Announcing the move, the official Xinhua news agency made no direct reference to the Games, saying only that all the Chinese capital’s 700 hotels must comply by the end of 2008.

With many thousands of visitors due to crowd into the city for the Olympics, which run from August 8 to August 24, every hotel is likely to be sold out.

While hotel managers must provide condoms for their guests, Xinhua said, they are not required to make a loss. The city health bureau said it was up to them how much to charge.

I thought the state set the prices in a communist nation. Then who says mainland China is communist any more?

Will the Olympic athletes get condoms too? If they do, will they be charged?

Author John Le Carre may have termed China’s plans as ‘extra special service’. Blogger GI at ROK Drop ponders if Chinese hotels will put condoms on pillows like some do with mints.


Chinese Gymnast Wang Yang Paralyzed

A Chinese gymnast has been paralyzed after a training accident.

Chinese gymnast Wang Yan is expected to be paralyzed for life following a fall from the uneven bars during the national championships, a key warmup for the Beijing Olympics.

Wang fell headfirst Sunday during the final in Shanghai, breaking her neck and losing consciousness. Doctors said she was fortunate to have survived at all given the severity of her injury, the Shanghai Daily reported. “The patient could not react to stimulant under the chest bone, and both hands lost their capability to move,” Jia Lianshun, a bone specialist with the People’s Liberation Army medical corps, was quoted as saying.

Wang, whose age was given as 15 or 16, was second in the Chinese national all-around competition in 2005.


UPDATE: Xinhua has a bizarre report under the awkwardly translated headline “Chinese gymnast Wang on track of sentience recovery” that appears to offer good news.

Wang Yan, who dropped from uneven bars and lost consciousness on Sunday, revived the feeling of right foot and were back on track of sentience recovery, said Gao Jian, the chief of gymnastic administration center, here on Thursday.

According to Gao, Wang is getting stronger physically and the right foot regains the ability to move. “I visited Wang Yan in hospital yesterday. Wang expressed her will to cooperate with the doctor and hoped to get well soon. I suffered similar injury when I was a gymnast in 1968, so I encouraged her by taking me as an example,” said Gao.

“I can sit first and then to walk, even to continue my gymnastic career as an athlete four four years further after that injury. I had the spinal fracture in the fifth and sixth bones, while Wang is in the second and third bones, but it’s somewhat a similar case,” added Gao.


Former New York Yankee Clete Boyer dead at age 70

He was a member of five New York Yankee World Series teams. He also had 2 brothers, Ken and Cloyd, who played in the major leagues. Being an old Strat-O-Matic, I ‘m well acquainted with Clete. He was an excellent glove man, but not much of a hitter. RIP

NEW YORK – Clete Boyer, the third baseman for the champion New York Yankees teams of the 1960s who made an art form of diving stops and throws from his knees, died Monday. He was 70. Boyer died in an Atlanta hospital from complications of a brain hemorrhage, son-in-law Todd Gladden said.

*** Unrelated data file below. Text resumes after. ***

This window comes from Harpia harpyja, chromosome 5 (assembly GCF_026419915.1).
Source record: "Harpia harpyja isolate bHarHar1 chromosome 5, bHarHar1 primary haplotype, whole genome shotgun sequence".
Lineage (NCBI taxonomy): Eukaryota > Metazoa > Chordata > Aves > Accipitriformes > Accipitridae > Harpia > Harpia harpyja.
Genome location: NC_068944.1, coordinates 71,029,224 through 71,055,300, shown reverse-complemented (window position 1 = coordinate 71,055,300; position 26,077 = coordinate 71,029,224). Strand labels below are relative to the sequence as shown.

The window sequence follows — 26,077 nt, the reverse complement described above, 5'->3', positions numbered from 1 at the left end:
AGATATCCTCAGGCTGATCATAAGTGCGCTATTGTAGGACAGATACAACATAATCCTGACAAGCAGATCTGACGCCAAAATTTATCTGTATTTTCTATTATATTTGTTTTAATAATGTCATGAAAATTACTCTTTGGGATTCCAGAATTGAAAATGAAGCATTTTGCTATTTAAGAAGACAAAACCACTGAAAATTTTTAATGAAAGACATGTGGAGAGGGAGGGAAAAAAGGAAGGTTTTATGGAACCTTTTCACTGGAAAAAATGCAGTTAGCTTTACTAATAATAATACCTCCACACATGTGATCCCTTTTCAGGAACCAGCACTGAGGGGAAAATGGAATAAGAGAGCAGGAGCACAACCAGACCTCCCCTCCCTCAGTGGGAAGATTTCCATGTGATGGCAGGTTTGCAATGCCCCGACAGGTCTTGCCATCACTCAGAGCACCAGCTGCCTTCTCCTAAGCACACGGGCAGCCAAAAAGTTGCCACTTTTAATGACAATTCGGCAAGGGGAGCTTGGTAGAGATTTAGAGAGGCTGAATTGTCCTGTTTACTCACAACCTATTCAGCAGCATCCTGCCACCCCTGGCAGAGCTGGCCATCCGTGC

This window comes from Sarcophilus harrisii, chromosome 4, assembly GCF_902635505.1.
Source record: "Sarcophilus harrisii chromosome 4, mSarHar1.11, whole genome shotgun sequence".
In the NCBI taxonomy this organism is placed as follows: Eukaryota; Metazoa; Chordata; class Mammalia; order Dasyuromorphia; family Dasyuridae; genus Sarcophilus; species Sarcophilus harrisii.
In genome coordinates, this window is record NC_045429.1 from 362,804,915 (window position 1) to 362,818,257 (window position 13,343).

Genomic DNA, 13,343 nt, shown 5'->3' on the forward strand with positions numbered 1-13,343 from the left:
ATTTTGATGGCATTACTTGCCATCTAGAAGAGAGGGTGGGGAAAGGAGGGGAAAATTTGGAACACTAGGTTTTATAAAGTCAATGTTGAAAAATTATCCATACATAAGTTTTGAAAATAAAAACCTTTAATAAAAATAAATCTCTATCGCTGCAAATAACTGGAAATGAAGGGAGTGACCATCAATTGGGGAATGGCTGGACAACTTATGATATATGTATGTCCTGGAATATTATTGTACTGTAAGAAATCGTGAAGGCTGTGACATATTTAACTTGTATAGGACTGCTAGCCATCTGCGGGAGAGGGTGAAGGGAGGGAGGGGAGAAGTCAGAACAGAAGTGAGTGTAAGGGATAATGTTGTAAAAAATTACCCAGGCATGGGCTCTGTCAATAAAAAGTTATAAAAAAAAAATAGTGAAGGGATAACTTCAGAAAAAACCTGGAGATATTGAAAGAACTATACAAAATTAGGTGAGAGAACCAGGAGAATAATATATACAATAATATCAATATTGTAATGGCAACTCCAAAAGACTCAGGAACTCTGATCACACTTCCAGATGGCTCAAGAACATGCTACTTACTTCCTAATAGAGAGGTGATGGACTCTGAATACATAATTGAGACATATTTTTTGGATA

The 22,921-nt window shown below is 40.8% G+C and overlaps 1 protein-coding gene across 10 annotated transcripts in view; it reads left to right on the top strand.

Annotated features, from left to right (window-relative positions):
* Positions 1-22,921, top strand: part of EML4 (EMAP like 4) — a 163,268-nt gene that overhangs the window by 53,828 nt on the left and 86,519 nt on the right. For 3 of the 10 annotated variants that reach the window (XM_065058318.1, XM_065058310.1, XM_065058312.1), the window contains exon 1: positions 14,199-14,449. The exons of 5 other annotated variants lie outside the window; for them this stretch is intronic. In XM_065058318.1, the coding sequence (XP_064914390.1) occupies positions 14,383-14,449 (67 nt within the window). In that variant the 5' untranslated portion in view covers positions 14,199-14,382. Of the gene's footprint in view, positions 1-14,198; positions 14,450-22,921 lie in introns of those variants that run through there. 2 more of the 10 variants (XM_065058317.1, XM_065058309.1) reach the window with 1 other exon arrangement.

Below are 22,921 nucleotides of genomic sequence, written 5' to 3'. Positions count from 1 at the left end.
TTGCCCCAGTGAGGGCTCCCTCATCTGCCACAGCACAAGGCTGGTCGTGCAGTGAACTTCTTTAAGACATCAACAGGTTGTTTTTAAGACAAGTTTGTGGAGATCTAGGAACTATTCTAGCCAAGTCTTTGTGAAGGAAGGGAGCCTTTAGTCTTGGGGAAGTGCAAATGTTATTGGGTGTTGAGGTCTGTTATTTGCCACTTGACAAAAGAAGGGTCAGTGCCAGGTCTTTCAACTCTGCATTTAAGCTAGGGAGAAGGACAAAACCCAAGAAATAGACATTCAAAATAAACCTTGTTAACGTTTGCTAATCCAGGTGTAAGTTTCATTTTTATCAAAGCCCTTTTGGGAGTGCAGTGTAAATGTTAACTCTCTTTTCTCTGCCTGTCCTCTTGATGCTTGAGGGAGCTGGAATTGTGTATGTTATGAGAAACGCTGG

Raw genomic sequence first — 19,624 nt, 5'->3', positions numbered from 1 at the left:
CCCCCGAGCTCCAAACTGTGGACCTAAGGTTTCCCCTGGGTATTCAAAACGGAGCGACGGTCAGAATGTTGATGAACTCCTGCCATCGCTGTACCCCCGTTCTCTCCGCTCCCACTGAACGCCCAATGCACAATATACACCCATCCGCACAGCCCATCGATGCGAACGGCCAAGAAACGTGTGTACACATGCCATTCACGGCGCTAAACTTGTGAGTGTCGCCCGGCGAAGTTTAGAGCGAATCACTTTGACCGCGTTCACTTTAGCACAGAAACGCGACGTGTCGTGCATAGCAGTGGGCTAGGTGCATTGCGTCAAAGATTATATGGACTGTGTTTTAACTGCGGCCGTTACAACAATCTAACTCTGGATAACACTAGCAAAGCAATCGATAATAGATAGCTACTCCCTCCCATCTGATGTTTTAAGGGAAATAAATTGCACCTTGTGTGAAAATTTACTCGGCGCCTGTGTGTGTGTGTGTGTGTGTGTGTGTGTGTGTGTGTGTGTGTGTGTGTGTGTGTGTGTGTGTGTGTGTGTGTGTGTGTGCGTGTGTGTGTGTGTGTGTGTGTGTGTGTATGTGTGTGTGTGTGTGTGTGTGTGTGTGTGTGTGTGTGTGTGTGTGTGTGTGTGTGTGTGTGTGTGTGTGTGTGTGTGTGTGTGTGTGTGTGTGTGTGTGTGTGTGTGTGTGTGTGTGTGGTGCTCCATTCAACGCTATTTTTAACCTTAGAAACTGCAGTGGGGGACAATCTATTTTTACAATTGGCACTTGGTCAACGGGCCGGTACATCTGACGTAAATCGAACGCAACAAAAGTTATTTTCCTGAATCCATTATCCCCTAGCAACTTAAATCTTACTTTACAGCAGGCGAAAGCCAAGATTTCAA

“He wanted to be cremated and he wanted his ashes to go in a Yankee urn,” Gladden said.

Boyer played from 1955-71 with the Yankees, Kansas City Athletics and Atlanta. He helped the Yankees reach the World Series in five straight years from 1960-64, when they won two titles.

Boyer’s death came on the 50th anniversary of the day he joined the Yankees, completing a dozen-player trade between New York and the A’s.

“He was a great Yankee and a tough guy. He never talked too much but he was extremely hardworking. A wonderful third baseman, and had fire in his belly,” Yankees owner George Steinbrenner said through a spokesman.

In 1964, Boyer and his brother, Ken, became the first brothers to homer in the same World Series game. They did it in Game 7, and nodded to each other as they rounded the bases.

The St. Louis Cardinals won the Series and Ken was the NL MVP that season. An All-Star third baseman, he died in 1982 at age 51.

Another brother, Cloyd, pitched in the majors from 1949-55. There were 14 children in the Boyer family.

Cletis Leroy Boyer was a career .242 hitter with 162 home runs and 654 RBIs. Decent stats, but it was fielding that became his signature.

Boyer added an air of flamboyance to a Yankees team that otherwise played with a conservative precision.

“In all my years of playing with him, he only made one bad throw to me,” former Yankees second baseman Bobby Richardson said by telephone from his home in South Carolina.

“When I made the double play, I could just about close my eyes, put my glove up and the ball would be there,” he said. “I would consider him one of the best players defensively. And when we got in the World Series and the lights came up, he made those great, great plays.”

Boyer’s lone Gold Glove came in 1969 in Atlanta; he might’ve earned more had it not been for the peerless Brooks Robinson.

“He was in the Brooksie era. He didn’t get as much attention as Brooksie,” said Yankees manager Joe Torre, a former Boyer teammate with the Braves.

“Plus, he was a little goofy,” he said. “Certainly, it helps you play the game.”

After finishing with Atlanta, Boyer played in Japan. He later coached under Billy Martin with Oakland and the Yankees.

Boyer was part of an exceptional Yankees infield in the 1960s that included Richardson, shortstop Tony Kubek and first basemen Moose Skowron.